Jasbir Sandhu Surrey North, BC

We've heard over the last month or so from various groups that we have a large trade deficit in regard to us shipping raw materials or semi-processed materials, whereas Japan is shipping us manufactured goods. Would you see that trade deficit in manufactured goods increase or decrease with the agreement that's being negotiated?

12:45 p.m.

Deputy Minister, Ministry of Jobs, Tourism and Innovation, Government of British Columbia

Dana Hayden

Whether or not a trade agreement would increase manufacturing capability in British Columbia would depend entirely on the nature of the product and the competitive conditions in Japan versus Canada. It's quite difficult. I don't know how quite to answer your question, if you're talking about all products. Is there a particular product that you're thinking of?

12:45 p.m.

NDP

Jasbir Sandhu Surrey North, BC

Would you say that it also depends on government policy in regard to either shrinking that deficit or expanding it? We heard earlier today that Japan, China, South Korea have a very succinct industrial policy with regard to having more manufactured goods leaving their country than they import. Would government policy have an impact on what kinds of products we ship out to those countries?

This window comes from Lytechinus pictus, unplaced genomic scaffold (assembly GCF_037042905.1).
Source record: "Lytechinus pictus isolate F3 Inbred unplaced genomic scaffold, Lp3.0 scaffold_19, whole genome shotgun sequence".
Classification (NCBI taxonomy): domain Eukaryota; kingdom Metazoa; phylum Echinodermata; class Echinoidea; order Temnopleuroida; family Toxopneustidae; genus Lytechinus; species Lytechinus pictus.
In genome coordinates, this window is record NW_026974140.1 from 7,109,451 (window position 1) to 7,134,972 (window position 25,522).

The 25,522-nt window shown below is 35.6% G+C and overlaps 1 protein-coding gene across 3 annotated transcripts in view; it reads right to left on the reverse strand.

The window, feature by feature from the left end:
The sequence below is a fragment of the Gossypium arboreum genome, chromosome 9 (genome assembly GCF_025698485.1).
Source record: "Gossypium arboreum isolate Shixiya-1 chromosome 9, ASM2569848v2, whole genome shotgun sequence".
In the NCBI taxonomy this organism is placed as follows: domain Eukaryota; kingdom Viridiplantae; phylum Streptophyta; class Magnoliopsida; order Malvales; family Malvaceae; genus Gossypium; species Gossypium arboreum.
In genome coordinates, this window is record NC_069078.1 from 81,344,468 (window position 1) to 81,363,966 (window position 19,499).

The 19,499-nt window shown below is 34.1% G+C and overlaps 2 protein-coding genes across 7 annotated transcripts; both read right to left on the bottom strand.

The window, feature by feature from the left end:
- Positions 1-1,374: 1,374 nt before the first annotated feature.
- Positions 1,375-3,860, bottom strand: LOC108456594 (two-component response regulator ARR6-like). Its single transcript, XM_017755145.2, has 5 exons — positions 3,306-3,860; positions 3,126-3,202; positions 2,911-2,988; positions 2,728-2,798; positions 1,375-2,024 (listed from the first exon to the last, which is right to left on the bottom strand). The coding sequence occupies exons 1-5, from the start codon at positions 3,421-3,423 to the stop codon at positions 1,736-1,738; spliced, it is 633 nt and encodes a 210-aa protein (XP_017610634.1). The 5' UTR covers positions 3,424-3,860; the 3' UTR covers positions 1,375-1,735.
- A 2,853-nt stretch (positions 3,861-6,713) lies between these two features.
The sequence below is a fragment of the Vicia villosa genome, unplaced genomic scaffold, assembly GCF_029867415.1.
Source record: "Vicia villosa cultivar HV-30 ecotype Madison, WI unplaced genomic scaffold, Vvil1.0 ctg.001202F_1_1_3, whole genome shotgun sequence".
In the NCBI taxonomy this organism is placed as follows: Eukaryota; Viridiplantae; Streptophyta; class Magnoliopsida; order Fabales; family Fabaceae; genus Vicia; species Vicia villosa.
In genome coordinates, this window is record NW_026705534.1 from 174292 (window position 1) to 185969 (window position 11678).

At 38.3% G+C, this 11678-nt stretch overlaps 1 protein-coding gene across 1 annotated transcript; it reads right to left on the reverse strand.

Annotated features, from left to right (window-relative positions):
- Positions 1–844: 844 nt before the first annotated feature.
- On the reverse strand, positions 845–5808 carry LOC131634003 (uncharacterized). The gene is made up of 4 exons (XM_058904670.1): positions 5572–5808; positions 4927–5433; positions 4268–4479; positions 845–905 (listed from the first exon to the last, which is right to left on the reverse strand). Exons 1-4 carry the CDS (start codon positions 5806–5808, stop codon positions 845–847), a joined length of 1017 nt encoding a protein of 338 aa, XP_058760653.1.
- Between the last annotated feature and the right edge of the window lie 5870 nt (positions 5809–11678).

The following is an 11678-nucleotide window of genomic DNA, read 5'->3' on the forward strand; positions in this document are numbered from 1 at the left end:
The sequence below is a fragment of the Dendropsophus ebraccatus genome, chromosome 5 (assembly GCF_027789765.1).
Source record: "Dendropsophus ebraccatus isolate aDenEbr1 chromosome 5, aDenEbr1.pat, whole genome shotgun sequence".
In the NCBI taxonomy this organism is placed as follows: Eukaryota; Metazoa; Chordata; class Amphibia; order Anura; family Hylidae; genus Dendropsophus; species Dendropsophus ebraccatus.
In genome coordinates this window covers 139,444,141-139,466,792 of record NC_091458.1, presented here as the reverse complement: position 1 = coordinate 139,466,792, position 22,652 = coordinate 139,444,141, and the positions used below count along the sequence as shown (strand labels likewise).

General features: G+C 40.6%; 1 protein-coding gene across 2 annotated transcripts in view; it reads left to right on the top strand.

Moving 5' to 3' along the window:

12:45 p.m.

Deputy Minister, Ministry of Jobs, Tourism and Innovation, Government of British Columbia

Dana Hayden

Certainly, if governments chose, for example, to invest capital or invest operating dollars in operations to assist the competitiveness of those operations in their home country, that could obviously create a different sort of balance in terms of the competitive situation. The Government of British Columbia over some years, since 2001, has had a policy of not subsidizing businesses, not picking winners and losers, not doing that.

I would say generally, however, reducing tariffs in a market where we are trying to export improves the competitiveness of the domestic industry and would allow for greater value-added production in British Columbia or Canada. Reducing tariffs reduces the cost framework within which any producer is operating, therefore it would give them a better opportunity to increase the value-added product in their home province or country.

12:50 p.m.

Conservative

The Chair Rob Merrifield

Thank you very much.

Now we want to welcome Mr. Menegakis to the committee.

The floor is yours for five minutes.

June 5th, 2012 / 12:50 p.m.

Conservative

Costas Menegakis Richmond Hill, ON

Thank you, Mr. Chair.

I thank our witnesses for appearing before us today. I certainly found their testimony, as well as the responses to the questions so far, very informative.

Ms. Hayden, I'd like to start with you. You gave us a few very interesting statistics. You mentioned that 50% of Japanese Canadians live in British Columbia, and I think you mentioned that about 50% of Japanese visitors to Canada spend their time in beautiful British Columbia.

But I was really struck with your comments that were supportive of expanding our trade with Asian countries. You mentioned China, Japan, Taiwan, and South Korea, amongst others. Also, it was particularly interesting to hear that the premier's recent visit to Japan yielded 25 agreements totalling business in excess of half a billion dollars.